Down- This command should be used when requesting your dog to lie down with his belly to the ground. This puts a dog in a submissive position, helps you gain control, and helps his mind relax. It is very useful if he is in an excited or stressful situation such as at the vet's office or if he needs to maintain a "stay" position for a long period of time. Be consistent with how this word is used and do not interchange it with other commands such as "off" or "lie down".

Heel- is the first command that should be taught when training your dog to walk on the lead, and is the first stage towards teaching heelwork and enabling your dog to walk beside you safely even when off the lead. The “heel” command should be used when in close quarters to call your dog to your side, and to indicate to them that they should walk beside you, matching your pace and staying close. “Heel” is an important command to keep your dog safe when walking on the roads, and to safeguard your dog and other people and animals when passing each other in close quarters.
Your name is the most exciting word in the world- To humans, names are really important. It is embedded in us to use someone's name to get their attention. Why bother fighting against that compulsion to say a name when needing your dog's attention? But if it works for us to say the name, we need to make sure it works for the dog to hear his name. Teaching a dog to love his name sets the foundation for everything else in your relationship as it creates a level of trust as well as willingness to learn more tricks. And it can also be a lifesaver when out and about. For instance, if a dog is reactive to other dogs while on leash and his attention begins to zero in on a dog walking toward you on the street, you can say your dog's name to bring his attention back to you. You can give him other commands or treats until the other dog has passed. You avoid conflict, and you etch away at that reactivity since your dog will realize that keeping his attention on you is much more rewarding than getting freaked out by that strange dog ahead. You now have an invaluable tool that can be used in situations from busy streets to chaotic dog parks to finding a dog that has wandered off out of sight.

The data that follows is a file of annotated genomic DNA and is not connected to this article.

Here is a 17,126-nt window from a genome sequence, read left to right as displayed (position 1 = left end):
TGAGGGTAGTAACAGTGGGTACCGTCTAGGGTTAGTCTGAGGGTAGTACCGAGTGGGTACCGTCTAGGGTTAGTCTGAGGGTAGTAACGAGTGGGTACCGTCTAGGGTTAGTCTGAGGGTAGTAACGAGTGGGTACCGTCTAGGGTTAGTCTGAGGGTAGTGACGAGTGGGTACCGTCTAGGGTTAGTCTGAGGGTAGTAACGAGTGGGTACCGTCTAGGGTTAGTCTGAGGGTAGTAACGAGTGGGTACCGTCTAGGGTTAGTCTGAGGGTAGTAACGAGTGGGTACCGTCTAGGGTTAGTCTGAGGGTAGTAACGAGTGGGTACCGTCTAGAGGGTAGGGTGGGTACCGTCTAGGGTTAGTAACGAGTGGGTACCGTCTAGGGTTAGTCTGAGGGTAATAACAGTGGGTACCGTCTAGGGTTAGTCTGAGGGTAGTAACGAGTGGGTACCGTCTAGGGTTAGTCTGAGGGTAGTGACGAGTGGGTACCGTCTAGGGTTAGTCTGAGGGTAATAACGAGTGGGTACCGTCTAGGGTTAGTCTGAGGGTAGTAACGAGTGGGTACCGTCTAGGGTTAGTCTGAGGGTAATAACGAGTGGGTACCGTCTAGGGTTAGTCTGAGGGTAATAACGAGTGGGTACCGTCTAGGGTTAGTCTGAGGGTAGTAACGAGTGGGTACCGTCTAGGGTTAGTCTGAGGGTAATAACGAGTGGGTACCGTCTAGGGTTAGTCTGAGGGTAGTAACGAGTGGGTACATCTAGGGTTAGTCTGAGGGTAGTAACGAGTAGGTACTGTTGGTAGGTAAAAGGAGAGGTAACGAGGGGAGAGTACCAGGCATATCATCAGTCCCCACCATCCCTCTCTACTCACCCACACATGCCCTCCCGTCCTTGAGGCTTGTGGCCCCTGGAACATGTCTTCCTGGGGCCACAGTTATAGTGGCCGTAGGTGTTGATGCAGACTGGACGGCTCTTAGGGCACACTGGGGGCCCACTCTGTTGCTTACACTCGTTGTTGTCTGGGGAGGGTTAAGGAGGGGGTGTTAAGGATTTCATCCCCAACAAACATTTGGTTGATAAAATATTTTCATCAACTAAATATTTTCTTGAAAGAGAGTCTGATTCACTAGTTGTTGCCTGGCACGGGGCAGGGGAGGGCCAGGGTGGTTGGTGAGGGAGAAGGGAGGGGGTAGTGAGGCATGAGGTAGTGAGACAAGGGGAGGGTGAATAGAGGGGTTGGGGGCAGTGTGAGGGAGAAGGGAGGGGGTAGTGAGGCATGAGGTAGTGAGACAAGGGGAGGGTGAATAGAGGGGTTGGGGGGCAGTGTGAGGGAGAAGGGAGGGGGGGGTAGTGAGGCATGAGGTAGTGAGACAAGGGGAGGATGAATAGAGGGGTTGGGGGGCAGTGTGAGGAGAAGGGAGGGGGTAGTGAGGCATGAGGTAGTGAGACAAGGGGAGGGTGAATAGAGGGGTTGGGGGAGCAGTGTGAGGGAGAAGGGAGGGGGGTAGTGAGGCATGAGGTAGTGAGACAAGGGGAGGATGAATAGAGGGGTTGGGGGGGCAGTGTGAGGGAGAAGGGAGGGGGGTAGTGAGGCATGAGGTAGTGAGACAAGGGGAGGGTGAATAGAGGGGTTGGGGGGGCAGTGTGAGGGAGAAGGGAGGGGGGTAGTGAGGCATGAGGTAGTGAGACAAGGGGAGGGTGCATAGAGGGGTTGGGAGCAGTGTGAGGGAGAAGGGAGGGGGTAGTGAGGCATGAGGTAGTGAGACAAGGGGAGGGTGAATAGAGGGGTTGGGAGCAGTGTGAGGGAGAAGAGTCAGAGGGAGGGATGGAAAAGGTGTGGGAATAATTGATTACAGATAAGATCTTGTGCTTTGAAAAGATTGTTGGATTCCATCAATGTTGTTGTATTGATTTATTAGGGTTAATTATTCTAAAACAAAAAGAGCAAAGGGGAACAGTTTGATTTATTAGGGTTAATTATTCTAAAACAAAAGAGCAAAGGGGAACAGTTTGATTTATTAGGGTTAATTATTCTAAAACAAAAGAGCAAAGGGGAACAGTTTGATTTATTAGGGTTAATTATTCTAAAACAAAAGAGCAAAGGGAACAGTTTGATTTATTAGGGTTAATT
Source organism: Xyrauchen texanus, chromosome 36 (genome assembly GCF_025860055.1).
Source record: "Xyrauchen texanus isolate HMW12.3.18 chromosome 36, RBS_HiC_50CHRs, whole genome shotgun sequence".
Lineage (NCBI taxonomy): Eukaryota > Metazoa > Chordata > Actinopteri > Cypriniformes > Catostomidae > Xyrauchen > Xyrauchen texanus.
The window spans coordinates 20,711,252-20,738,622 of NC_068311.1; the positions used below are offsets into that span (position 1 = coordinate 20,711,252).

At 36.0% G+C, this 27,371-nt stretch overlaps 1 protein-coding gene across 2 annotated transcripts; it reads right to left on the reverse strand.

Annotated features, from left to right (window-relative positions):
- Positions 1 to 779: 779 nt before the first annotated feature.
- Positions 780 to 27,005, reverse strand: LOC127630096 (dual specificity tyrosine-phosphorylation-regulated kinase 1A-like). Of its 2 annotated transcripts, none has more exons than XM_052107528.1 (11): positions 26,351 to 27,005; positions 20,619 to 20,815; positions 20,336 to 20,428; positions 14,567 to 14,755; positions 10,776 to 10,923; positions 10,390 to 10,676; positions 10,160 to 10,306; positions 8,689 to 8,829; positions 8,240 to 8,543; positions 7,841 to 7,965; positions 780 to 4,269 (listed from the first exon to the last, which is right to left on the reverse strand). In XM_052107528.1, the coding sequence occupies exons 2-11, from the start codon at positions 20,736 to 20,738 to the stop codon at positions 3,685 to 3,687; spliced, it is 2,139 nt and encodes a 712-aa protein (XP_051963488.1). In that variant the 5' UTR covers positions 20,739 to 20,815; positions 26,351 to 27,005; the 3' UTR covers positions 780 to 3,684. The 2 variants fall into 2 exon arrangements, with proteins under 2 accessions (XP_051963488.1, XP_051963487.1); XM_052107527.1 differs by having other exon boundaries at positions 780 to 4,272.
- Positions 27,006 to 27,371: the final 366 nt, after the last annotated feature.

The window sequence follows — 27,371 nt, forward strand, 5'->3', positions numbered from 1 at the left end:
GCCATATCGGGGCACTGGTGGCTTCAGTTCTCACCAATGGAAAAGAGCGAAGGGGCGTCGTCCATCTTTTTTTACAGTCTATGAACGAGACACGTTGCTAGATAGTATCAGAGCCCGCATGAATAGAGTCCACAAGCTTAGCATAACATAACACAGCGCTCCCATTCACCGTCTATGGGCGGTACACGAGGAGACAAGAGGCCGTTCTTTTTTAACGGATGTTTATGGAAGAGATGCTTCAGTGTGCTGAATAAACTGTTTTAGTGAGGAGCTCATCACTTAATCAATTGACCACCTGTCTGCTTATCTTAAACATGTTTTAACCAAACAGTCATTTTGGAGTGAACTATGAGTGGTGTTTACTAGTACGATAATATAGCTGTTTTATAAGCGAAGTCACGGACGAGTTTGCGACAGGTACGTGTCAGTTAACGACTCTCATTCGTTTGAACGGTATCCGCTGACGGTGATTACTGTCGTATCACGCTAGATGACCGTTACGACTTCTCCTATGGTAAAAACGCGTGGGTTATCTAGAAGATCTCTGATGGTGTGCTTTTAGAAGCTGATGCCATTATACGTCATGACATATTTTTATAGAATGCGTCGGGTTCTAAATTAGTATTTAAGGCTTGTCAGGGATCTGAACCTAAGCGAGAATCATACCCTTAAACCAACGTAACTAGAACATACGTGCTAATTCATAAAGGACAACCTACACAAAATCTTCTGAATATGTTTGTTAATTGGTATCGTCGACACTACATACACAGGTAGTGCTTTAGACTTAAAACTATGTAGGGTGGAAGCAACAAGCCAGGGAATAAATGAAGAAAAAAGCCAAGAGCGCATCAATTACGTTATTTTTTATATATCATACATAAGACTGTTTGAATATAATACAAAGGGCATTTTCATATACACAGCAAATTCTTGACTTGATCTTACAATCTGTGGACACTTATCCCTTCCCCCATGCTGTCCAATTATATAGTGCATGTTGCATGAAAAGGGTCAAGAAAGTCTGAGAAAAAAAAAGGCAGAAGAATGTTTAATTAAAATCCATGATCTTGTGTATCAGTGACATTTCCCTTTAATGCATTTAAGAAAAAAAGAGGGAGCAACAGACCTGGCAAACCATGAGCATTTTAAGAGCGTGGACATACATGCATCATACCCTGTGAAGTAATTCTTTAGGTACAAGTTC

Drop It-  is one of the most important commands you can teach your dog. You are requesting from your dog that he release something from his mouth, that at least for the moment, he highly values. It can be something as simple as a shoe, as dangerous as a medicine bottle, or as delicate as a bird. It is best to teach this command long before you need to use it. Practice with lures that are just slightly more valuable than the item he currently has and he will naturally want to trade.

Stand- This command requires a dog to stand with all feet on the grand and to distribute his weight evenly. This is especially helpful at the vet's office when a nervous dog would rather sit or lie down. It is also useful when trying to trim your dog's nails or give him a bath. This command will be bring your dog to attention and can be a precursor for the command "come".

Leave It- This is an especially good command for dogs who will not hesitate to grab a snake, a kitten or a dropped pill with their teeth. Some dogs will not discriminate in what they swallow.
Have your dog on a leash and drop a toy onto the ground. Walk your dog past the toy just short of where he could get it. As soon as you notice him pulling toward the toy, sharply say, “Leave it” and pull him away. When he walks away without your having to pull him, reward him with a snack and tell him what a good dog he is. Repeat this with a longer leash and later without a leash, until he listens to you and ignores the toy. Never forget to reward and praise.

Wait- The command “Wait” will help you tremendously when you have to take your dog for a checkup. In the time you open the car door and the crate door, your dog can be out and running into the street before you get the chance to put the leash on him.
  Teaching him to wait lets him know that he has to stand still for a short time until you are finished with some task. Teach him to wait until you give him permission to go through a door, for instance.
  Open your door and give him enough leash that he could walk through the door. When he is at the front of the door, pull the leash tight and say, “Wait.” Have him sit if he already knows that command. If he doesn’t listen, pull the leash and release a little in quick succession. Praise him and give him a snack when he finally gets it. Practice until he waits until you are through the door and then allow him to follow.
  Remember that training is an ongoing endeavour, and not something that takes a few weeks to teach when your dog is a puppy and that then takes care of itself!



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Thursday, May 1, 2014

Best Sport for Your Dog

Best Sport for Your Dog
   For some dogs, even regular long walks and access to a big backyard just aren't enough of a challenge. You want your pup to test their mental and physical prowess and allow them to have some fun. How can you do this? Dog sports!
  These days, the choices in dog sports and recreation are nearly endless. Dog sports are great options to keep active dogs both physically and mentally healthy. All dogs need some degree of exercise, but most will thrive with extra stimulation. Very active dogs are ideal candidates for high-performance sports like agility and flyball, though almost any healthy dog can enjoy participation.